But maybe you haven’t heard yet that:

Human trafficking is the second largest global organized crime today, generating approximately 31.6 billion USD each year. Specifically, trafficking for sexual exploitation generates 27.8 billion USD per year.

Warning Signs of Human Trafficking
-Signs of physical abuse
-Deprivation of food, water, sleep or medical care
-Someone whose communications are restricted
-A large number of occupants in one residence
-Someone who is rarely seen outside their residence
-Individual not allowed to socialize or attend religious services
-Always accompanied when outside the residence
-Outside locks on doors and windows to prevent someone from leaving the residence
-No travel documents for identification, i.e. ID card, birth certificate, passport, visa, social security card

The National Human Trafficking Center toll free hotline is 1-888-373-7888 or 1-888-428-7581.

We all have to get involved. Really, ladies, what if this was your daughter? The average age for someone being brought into the sex slave industry is 13. They are lured in through online chat rooms and even by other girls at school who themselves are being exploited. Part of their servitude is to bring in their friends. It’s true that the problem is much greater in Europe and Asia, but even one girl sold and trafficked here in the United States is one too many. We know that the hub for human trafficking in the US is right in our backdoor. At least 300 victims a day are brought into the human trafficking industry in Atlanta, Georgia.

Ultimately, the whole human trafficking network comes down to the clients who pay for sex, and as long as they continue to offer their money; the multi-billion dollar sex trafficking industry will flourish.

Organizations are springing up all over our country to work with federal authorities to save these girls. I am so proud of one of my best friends in Charlotte, North Carolina. Debbie became aware of the issue and decided God was telling her to do something. She and a few others have started a ministry called Compassion to Act. They have planned a conference in May at Elevation Church (Blakeney’s Campus) to launch the ministry, but the need for help is so great that they have already been called upon by the FBI there to help some rescued girls who had no one to turn to. All Debbie did was to tell the Lord she was willing, He provided the rest. You can go to http://restoringhearts.net/conferences.html for more information on their Breakthrough seminar.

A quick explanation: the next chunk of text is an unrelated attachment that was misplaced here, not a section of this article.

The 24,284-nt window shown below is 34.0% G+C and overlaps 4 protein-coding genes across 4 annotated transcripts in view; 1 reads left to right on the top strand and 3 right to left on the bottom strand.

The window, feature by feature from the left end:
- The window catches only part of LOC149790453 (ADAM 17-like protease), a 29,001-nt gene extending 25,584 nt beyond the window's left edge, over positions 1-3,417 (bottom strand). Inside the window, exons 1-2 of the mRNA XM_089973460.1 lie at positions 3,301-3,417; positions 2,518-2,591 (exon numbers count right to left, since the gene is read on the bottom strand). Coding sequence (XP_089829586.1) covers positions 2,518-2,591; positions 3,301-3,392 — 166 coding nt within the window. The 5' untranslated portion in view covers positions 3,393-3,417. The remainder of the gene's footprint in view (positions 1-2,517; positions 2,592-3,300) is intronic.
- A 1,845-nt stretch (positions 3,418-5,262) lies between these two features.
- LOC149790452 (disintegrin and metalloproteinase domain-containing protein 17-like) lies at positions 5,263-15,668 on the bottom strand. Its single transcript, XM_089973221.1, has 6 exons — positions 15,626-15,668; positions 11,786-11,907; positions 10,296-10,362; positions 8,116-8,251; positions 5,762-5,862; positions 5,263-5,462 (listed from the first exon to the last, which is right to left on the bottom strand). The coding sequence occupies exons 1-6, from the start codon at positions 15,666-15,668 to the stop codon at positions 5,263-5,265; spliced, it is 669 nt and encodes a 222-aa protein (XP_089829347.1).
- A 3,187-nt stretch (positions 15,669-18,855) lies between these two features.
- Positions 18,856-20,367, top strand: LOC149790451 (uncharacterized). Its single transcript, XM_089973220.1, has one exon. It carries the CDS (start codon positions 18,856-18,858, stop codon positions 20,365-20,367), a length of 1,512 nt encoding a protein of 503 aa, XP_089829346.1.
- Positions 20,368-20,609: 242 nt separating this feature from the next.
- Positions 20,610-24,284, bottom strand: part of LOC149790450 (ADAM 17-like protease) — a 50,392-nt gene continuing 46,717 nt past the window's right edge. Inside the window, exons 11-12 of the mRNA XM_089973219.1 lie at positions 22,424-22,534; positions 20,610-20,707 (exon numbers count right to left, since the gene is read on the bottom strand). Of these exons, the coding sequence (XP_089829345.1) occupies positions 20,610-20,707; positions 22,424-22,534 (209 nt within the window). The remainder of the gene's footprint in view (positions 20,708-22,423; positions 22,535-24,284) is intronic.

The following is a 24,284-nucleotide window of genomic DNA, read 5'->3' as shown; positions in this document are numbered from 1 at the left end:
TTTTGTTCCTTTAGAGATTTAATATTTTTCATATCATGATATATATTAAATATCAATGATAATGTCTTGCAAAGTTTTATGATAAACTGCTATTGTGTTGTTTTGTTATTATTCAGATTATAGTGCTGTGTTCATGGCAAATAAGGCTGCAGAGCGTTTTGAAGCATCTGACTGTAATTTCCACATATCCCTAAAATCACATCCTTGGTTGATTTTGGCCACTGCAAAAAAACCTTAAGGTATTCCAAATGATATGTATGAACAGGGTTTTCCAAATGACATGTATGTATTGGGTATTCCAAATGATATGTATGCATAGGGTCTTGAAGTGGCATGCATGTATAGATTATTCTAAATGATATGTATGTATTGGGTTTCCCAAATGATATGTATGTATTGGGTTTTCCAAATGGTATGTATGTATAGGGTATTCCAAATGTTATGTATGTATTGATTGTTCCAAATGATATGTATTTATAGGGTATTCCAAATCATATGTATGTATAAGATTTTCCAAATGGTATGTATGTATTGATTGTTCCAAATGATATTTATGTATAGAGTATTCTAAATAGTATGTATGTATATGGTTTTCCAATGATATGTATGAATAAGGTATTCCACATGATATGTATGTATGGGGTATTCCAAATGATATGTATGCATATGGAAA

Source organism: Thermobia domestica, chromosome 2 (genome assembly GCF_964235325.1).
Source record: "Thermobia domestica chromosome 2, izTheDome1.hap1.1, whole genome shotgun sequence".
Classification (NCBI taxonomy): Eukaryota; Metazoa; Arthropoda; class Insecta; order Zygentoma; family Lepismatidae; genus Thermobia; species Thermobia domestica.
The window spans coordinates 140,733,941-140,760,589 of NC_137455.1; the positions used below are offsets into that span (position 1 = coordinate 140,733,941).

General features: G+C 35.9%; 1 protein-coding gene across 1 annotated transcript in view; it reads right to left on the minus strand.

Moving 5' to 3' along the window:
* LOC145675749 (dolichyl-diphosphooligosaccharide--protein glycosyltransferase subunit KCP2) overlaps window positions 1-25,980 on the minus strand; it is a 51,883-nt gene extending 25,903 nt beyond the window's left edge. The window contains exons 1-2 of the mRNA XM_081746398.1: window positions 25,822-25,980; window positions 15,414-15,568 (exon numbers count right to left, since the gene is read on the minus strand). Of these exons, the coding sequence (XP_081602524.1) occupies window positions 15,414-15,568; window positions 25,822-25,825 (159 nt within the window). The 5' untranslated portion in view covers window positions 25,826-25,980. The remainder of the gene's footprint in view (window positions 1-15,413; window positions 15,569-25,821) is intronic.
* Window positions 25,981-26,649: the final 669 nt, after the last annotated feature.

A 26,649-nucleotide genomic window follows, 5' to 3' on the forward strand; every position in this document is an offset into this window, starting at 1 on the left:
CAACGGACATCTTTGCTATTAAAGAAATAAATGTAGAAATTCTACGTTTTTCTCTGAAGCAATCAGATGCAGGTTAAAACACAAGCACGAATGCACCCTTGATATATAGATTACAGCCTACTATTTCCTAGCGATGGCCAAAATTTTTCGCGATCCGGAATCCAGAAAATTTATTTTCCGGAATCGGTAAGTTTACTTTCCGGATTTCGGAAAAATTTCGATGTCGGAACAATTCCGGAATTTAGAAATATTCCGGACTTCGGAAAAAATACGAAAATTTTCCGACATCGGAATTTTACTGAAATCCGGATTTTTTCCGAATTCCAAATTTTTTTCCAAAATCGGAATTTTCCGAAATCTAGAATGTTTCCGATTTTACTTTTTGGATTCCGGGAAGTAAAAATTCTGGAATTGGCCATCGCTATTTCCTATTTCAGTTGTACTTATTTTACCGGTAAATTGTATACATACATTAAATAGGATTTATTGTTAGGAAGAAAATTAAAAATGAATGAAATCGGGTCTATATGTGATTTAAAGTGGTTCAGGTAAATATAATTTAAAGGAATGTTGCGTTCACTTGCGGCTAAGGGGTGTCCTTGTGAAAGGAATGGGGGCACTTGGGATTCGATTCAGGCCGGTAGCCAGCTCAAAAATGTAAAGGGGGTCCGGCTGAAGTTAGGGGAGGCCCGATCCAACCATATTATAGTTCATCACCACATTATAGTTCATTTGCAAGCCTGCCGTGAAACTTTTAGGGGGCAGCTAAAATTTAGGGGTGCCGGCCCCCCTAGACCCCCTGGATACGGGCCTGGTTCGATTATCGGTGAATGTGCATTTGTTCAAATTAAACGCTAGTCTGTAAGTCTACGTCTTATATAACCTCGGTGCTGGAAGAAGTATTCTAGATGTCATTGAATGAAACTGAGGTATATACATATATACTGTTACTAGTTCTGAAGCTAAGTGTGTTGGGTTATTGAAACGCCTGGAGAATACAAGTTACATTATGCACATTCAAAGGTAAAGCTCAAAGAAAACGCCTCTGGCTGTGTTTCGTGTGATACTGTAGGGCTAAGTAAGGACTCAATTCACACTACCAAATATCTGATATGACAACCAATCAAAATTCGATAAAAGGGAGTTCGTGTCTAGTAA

Churches here in Birmingham are joining in to help. Is yours? If not, find out why not. At the very least, form a prayer group to support those who are fighting on the front lines against this. Collect items to send to shelters like “The Studio” in Huntsville, Alabama run by the Tennessee Valley Family Services. They are always in need of toiletry items, underwear, and clothing. Join forces with organizations like the A21Campaign and send a letter to a rescued girl to encourage her and tell her she is beautiful. Who can’t send a letter? (http://www.thea21campaign.org for more details)

The point is, everyone can do something. Together we can end this. Use your Facebook page as a tool to spread the word and inform others who might not yet know. Send out Tweets that raise awareness. Be a part of the solution in whatever way you can. This is something we can all do together. We can end this. We really can.

Light up the Sky

“The voice of Your thunder was in the whirlwind, the lightnings illumined the world; the earth trembled and shook.” Psalm 77:18

I have a friend who loves a good thunder and lightning storm. What can be frightening to many, in that same thing, she finds comfort. She’s told me this several times. To her, the power and majesty in a strong storm reminds her of the power and majesty of God, and of His utter control over everything. She feels close to God as she watches the lighting and hears the thunder it brings.